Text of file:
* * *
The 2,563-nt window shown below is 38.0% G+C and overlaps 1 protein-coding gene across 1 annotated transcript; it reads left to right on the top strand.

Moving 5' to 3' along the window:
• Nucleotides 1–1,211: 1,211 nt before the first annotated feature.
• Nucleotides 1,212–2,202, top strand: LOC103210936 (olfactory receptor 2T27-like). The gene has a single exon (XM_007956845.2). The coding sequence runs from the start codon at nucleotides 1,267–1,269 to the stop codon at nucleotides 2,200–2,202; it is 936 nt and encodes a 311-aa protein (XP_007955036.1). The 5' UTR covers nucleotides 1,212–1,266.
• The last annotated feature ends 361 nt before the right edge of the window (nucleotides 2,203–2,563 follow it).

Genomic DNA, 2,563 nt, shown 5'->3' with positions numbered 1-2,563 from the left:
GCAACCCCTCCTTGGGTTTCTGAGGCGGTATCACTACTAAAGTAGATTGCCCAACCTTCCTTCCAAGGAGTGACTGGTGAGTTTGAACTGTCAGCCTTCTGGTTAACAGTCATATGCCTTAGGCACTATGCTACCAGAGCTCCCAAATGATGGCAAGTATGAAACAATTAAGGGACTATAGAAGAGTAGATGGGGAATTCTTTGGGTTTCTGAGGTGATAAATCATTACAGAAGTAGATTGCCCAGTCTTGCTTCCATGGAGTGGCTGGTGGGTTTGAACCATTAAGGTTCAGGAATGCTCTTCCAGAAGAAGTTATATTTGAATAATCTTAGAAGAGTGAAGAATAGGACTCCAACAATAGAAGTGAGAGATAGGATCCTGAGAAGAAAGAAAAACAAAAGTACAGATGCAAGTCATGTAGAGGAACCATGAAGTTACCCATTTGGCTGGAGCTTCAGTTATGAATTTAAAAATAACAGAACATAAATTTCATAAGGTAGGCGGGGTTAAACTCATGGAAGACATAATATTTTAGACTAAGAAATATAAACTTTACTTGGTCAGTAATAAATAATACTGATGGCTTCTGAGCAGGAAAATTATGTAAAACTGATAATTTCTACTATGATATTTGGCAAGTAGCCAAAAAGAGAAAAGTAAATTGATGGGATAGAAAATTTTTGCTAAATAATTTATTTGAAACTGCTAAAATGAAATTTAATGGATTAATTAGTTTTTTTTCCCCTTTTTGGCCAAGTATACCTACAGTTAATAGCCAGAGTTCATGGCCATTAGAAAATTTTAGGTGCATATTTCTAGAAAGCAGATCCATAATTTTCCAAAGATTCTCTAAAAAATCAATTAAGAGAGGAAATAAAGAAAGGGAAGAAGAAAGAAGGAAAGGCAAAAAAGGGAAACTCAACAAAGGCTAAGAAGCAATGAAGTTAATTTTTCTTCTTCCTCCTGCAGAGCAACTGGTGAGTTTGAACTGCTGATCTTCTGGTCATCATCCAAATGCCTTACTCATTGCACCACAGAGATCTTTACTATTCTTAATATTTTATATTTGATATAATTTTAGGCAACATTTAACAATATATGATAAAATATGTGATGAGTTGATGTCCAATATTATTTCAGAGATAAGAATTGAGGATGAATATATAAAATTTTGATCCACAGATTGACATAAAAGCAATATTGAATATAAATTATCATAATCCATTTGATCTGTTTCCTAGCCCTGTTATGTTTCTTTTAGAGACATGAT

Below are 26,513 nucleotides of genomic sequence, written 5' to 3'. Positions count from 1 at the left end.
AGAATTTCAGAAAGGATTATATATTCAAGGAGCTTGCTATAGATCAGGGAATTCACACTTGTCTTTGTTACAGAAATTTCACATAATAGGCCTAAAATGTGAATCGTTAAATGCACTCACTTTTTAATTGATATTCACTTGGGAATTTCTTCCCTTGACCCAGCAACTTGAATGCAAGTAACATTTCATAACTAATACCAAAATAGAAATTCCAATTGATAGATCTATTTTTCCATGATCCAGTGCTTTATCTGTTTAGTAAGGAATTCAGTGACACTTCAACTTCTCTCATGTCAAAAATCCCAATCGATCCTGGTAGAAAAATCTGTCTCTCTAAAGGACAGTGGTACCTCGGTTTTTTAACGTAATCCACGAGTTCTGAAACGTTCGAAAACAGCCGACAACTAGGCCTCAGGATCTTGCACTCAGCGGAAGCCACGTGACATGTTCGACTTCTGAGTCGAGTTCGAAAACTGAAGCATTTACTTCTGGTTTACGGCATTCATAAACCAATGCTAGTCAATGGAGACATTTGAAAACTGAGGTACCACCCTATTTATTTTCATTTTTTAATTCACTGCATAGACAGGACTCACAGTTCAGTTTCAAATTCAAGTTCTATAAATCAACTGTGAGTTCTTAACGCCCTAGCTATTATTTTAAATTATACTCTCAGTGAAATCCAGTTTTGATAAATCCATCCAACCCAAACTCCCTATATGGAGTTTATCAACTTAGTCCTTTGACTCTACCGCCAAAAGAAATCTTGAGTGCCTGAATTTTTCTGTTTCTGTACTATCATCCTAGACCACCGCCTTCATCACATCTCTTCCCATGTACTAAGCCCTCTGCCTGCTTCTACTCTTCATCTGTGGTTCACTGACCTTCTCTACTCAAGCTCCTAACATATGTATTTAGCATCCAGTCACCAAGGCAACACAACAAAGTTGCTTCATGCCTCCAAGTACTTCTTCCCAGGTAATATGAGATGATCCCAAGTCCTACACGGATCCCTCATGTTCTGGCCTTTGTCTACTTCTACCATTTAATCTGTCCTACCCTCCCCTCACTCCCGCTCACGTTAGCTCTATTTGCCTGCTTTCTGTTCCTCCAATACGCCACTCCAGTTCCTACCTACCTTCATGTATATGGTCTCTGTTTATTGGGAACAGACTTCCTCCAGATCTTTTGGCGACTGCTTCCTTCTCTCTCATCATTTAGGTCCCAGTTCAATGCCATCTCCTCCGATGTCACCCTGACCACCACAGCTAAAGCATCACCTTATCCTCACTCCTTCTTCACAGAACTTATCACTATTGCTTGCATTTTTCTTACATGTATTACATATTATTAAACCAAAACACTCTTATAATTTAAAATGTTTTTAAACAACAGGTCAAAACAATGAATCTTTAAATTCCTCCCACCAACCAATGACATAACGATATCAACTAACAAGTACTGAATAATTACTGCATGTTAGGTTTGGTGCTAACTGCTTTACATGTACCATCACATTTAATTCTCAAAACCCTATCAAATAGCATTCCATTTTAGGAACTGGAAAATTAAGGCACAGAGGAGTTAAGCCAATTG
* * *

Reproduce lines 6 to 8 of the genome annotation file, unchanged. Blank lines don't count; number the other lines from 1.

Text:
Genomic DNA, 2,563 nt, shown 5'->3' with positions numbered 1-2,563 from the left:
GCAACCCCTCCTTGGGTTTCTGAGGCGGTATCACTACTAAAGTAGATTGCCCAACCTTCCTTCCAAGGAGTGACTGGTGAGTTTGAACTGTCAGCCTTCTGGTTAACAGTCATATGCCTTAGGCACTATGCTACCAGAGCTCCCAAATGATGGCAAGTATGAAACAATTAAGGGACTATAGAAGAGTAGATGGGGAATTCTTTGGGTTTCTGAGGTGATAAATCATTACAGAAGTAGATTGCCCAGTCTTGCTTCCATGGAGTGGCTGGTGGGTTTGAACCATTAAGGTTCAGGAATGCTCTTCCAGAAGAAGTTATATTTGAATAATCTTAGAAGAGTGAAGAATAGGACTCCAACAATAGAAGTGAGAGATAGGATCCTGAGAAGAAAGAAAAACAAAAGTACAGATGCAAGTCATGTAGAGGAACCATGAAGTTACCCATTTGGCTGGAGCTTCAGTTATGAATTTAAAAATAACAGAACATAAATTTCATAAGGTAGGCGGGGTTAAACTCATGGAAGACATAATATTTTAGACTAAGAAATATAAACTTTACTTGGTCAGTAATAAATAATACTGATGGCTTCTGAGCAGGAAAATTATGTAAAACTGATAATTTCTACTATGATATTTGGCAAGTAGCCAAAAAGAGAAAAGTAAATTGATGGGATAGAAAATTTTTGCTAAATAATTTATTTGAAACTGCTAAAATGAAATTTAATGGATTAATTAGTTTTTTTTCCCCTTTTTGGCCAAGTATACCTACAGTTAATAGCCAGAGTTCATGGCCATTAGAAAATTTTAGGTGCATATTTCTAGAAAGCAGATCCATAATTTTCCAAAGATTCTCTAAAAAATCAATTAAGAGAGGAAATAAAGAAAGGGAAGAAGAAAGAAGGAAAGGCAAAAAAGGGAAACTCAACAAAGGCTAAGAAGCAATGAAGTTAATTTTTCTTCTTCCTCCTGCAGAGCAACTGGTGAGTTTGAACTGCTGATCTTCTGGTCATCATCCAAATGCCTTACTCATTGCACCACAGAGATCTTTACTATTCTTAATATTTTATATTTGATATAATTTTAGGCAACATTTAACAATATATGATAAAATATGTGATGAGTTGATGTCCAATATTATTTCAGAGATAAGAATTGAGGATGAATATATAAAATTTTGATCCACAGATTGACATAAAAGCAATATTGAATATAAATTATCATAATCCATTTGATCTGTTTCCTAGCCCTGTTATGTTTCTTTTAGAGACATGAT

Below are 26,513 nucleotides of genomic sequence, written 5' to 3'. Positions count from 1 at the left end.